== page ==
Irresistible crispy shrimp dish in Chinatown

August 13, 2010 9:49:05 AM PDT
Chinatown may be known for its dumplings and noodles, but our Hungry Hound says there's also a shrimp dish worth the trek. It's in the Chinatown Square Mall, and the recipe has been somewhat of a secret, until now.

Every now and then, I try a dish that is so intriguing, I want to see how it's made. That's the case this week, after a group of my friends was eating in Chinatown, and one of them suggested the crispy shrimp dish at Lao Beijing. What at first sounded like something ho-hum turned out to be a delicious example of Chinese creativity.

The dishes at Lao Beijing in the Chinatown Square Mall are a far cry from what Tony Hu normally serves at his other restaurant a few yards away, Lao Szechuan. One of them is a lightly crisp, aromatic fried shrimp dish that is unlike anything you've ever seen.

"Most of the dishes, a lot of spices. This one is kind of sweet," said Hu.

Hu begins by cleaning and deveining plump shrimp. He then cracks a few egg whites into the bowl, mixing them up with the shrimp. Some cornstarch is mixed in, and then the shrimp is put into a refrigerator; this will help bind the cornstarch to the outside of the shrimp.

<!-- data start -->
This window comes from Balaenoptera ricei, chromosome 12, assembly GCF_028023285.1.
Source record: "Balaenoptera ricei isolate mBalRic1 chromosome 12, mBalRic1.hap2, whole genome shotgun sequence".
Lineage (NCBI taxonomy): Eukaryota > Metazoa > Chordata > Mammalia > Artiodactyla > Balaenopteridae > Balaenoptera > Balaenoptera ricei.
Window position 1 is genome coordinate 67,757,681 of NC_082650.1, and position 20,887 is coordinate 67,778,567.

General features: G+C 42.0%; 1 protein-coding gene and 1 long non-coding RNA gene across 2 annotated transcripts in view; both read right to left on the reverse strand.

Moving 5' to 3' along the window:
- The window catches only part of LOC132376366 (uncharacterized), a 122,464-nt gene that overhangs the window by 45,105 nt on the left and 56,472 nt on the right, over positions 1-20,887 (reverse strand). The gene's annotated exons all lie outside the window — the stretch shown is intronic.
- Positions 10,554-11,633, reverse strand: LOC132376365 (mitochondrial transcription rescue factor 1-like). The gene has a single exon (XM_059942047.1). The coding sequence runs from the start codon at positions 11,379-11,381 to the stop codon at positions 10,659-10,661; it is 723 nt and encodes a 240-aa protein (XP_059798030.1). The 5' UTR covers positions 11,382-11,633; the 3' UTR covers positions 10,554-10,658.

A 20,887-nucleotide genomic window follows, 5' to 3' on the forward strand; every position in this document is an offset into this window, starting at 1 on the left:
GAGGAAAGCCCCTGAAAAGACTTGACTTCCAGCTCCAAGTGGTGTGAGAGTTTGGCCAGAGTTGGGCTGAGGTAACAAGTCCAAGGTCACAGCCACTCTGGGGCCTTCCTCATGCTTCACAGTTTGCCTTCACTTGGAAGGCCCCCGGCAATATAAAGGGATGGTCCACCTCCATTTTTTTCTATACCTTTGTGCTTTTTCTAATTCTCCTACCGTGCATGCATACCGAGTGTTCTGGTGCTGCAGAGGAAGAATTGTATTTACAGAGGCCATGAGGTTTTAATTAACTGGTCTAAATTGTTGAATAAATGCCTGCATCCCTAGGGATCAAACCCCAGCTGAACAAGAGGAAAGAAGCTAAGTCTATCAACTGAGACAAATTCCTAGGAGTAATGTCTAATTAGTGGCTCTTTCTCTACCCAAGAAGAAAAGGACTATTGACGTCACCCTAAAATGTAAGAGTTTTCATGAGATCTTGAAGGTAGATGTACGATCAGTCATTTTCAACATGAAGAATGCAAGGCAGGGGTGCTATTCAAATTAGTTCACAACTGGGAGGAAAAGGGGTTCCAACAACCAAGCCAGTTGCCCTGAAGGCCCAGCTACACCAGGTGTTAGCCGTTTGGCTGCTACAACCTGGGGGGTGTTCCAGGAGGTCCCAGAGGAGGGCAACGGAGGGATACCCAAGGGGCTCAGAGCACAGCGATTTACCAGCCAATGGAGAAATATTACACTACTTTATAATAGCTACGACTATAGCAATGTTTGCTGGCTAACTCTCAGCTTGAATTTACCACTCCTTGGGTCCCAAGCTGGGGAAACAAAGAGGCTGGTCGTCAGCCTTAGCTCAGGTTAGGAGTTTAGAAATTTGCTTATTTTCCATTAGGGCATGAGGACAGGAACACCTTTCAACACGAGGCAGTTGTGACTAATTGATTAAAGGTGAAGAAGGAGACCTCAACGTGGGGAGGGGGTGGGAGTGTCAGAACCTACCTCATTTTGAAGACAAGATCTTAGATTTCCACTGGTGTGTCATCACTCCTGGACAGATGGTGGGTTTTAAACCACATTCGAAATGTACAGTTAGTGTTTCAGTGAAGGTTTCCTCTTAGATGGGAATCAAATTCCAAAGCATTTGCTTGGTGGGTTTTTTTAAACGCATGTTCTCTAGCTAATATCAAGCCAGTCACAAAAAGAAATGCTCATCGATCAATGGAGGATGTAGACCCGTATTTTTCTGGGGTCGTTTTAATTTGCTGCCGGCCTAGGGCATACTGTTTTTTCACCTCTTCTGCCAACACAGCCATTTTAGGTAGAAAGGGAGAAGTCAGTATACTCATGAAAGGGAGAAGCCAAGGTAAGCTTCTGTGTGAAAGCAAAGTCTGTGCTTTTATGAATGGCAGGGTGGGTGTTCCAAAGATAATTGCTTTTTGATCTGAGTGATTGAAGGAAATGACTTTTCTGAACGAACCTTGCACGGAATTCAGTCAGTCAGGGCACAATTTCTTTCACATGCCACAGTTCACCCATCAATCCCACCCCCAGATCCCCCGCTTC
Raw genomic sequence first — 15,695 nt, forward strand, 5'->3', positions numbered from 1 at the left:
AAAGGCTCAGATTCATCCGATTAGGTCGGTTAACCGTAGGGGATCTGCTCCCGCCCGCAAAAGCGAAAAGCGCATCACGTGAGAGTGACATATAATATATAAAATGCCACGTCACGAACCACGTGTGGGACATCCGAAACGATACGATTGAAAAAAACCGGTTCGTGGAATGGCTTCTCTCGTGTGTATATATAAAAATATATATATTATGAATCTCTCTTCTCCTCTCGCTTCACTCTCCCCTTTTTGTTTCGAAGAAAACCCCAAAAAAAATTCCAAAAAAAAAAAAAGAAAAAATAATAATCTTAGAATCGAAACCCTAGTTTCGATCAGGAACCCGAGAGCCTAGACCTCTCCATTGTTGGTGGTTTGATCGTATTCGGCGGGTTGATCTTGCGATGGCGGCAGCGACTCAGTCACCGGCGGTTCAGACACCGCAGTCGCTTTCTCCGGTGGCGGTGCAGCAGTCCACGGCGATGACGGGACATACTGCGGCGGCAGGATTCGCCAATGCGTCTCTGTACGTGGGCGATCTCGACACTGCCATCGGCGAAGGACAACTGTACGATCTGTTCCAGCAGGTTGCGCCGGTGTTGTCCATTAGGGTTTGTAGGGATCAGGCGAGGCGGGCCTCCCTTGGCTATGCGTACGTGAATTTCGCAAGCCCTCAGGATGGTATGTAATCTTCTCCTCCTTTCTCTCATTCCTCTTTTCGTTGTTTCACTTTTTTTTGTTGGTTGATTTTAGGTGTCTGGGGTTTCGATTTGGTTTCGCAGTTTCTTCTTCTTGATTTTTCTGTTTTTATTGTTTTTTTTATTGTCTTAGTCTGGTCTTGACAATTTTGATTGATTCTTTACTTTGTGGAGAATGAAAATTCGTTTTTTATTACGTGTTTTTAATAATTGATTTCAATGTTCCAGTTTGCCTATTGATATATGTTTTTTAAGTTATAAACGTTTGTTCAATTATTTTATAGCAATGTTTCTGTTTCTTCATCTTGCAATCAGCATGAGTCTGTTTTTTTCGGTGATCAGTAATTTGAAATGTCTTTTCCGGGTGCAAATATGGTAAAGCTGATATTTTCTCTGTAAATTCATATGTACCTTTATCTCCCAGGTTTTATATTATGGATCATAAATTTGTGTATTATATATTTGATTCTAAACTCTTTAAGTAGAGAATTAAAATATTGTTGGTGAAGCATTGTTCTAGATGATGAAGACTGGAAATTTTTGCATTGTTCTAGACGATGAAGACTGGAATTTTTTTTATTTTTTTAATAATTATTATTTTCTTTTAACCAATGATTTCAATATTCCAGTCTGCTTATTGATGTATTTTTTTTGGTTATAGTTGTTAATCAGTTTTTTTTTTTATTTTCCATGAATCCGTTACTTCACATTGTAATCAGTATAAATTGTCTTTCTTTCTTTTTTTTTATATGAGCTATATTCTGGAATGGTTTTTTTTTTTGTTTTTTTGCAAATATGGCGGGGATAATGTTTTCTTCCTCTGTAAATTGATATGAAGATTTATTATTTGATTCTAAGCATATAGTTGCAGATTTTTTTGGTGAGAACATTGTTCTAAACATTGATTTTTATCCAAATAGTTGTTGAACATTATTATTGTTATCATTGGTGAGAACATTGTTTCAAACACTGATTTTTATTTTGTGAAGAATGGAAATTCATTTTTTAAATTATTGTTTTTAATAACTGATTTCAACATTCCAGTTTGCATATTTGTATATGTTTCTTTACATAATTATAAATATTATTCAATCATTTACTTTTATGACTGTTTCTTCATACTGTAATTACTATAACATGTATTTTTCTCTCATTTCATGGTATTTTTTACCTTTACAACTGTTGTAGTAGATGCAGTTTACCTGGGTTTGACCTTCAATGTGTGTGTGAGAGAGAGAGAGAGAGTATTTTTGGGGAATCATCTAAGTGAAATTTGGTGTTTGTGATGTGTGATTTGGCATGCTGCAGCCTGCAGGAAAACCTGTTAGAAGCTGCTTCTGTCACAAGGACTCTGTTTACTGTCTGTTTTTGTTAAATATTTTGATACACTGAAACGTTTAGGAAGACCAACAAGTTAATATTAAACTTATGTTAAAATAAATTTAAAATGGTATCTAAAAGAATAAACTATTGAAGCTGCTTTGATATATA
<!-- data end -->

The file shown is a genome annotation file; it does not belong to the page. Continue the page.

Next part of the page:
After a few hours, the shrimp is submerged in even more cornstarch - Hu calls it "super" cornstarch - and shakes off any excess.

"We put a lot of cornstarch, and we shake a lot to let the extra cornstarch go away because we want the skin to be protected 100 percent. Also the skin, and the cornstarch on the skin is very, very thin, which is in order to make the outside of the shrimp very crispy and also to protect the inside, very tender," Hu said.

It does, indeed, protect the shrimp, and when they're fried in vegetable oil, they get a nicely even exterior layer of crunch.

The sauce is where it gets interesting. Hu combines mayo with fresh lemon juice and superfine sugar. The lemony simple syrup is thoroughly combined with the rich mayo, creating a sauce that almost has the aroma of sweetened condensed milk.

Once the shrimp is pulled from the oil, it is tossed with the glaze and served immediately.

One plate may not be enough. The dish is warm, crunchy and sweet, with the slightest hint of citrus tang; not your typical Chinatown dish.

"So when you eat, you can still smell the fresh lemon flavors," said Hu.

The menu at Lao Beijing has a lot of surprises on it, including the presence of several fried dough items in place of rice, since rice is not as common in the northern reaches of China.

Lao Beijing Restaurant
2138 S. Archer Ave.
312-881-0168


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